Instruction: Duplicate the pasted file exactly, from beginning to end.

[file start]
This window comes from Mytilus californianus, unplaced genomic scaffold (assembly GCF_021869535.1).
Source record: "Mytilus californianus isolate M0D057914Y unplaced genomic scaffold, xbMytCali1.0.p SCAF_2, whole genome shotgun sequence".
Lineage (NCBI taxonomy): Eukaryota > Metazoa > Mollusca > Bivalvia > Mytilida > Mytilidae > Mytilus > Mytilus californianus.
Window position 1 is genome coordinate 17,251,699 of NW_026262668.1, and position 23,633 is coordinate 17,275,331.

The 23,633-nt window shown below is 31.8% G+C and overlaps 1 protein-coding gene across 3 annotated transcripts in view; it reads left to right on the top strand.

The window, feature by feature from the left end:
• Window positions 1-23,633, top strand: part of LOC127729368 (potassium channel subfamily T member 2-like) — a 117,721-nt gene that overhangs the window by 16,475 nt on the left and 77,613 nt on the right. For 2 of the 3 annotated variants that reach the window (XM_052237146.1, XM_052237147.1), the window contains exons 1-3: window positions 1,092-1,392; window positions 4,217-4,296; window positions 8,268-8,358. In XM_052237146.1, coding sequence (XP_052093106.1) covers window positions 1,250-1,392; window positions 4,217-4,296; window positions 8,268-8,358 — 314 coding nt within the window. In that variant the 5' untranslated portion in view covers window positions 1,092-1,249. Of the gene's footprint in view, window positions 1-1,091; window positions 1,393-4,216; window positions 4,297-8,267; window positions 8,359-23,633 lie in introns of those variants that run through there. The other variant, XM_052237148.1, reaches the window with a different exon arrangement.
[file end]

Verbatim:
This window comes from Mytilus californianus, unplaced genomic scaffold (assembly GCF_021869535.1).
Source record: "Mytilus californianus isolate M0D057914Y unplaced genomic scaffold, xbMytCali1.0.p SCAF_2, whole genome shotgun sequence".
Lineage (NCBI taxonomy): Eukaryota > Metazoa > Mollusca > Bivalvia > Mytilida > Mytilidae > Mytilus > Mytilus californianus.
Window position 1 is genome coordinate 17,251,699 of NW_026262668.1, and position 23,633 is coordinate 17,275,331.

The 23,633-nt window shown below is 31.8% G+C and overlaps 1 protein-coding gene across 3 annotated transcripts in view; it reads left to right on the top strand.

The window, feature by feature from the left end:
• Window positions 1-23,633, top strand: part of LOC127729368 (potassium channel subfamily T member 2-like) — a 117,721-nt gene that overhangs the window by 16,475 nt on the left and 77,613 nt on the right. For 2 of the 3 annotated variants that reach the window (XM_052237146.1, XM_052237147.1), the window contains exons 1-3: window positions 1,092-1,392; window positions 4,217-4,296; window positions 8,268-8,358. In XM_052237146.1, coding sequence (XP_052093106.1) covers window positions 1,250-1,392; window positions 4,217-4,296; window positions 8,268-8,358 — 314 coding nt within the window. In that variant the 5' untranslated portion in view covers window positions 1,092-1,249. Of the gene's footprint in view, window positions 1-1,091; window positions 1,393-4,216; window positions 4,297-8,267; window positions 8,359-23,633 lie in introns of those variants that run through there. The other variant, XM_052237148.1, reaches the window with a different exon arrangement.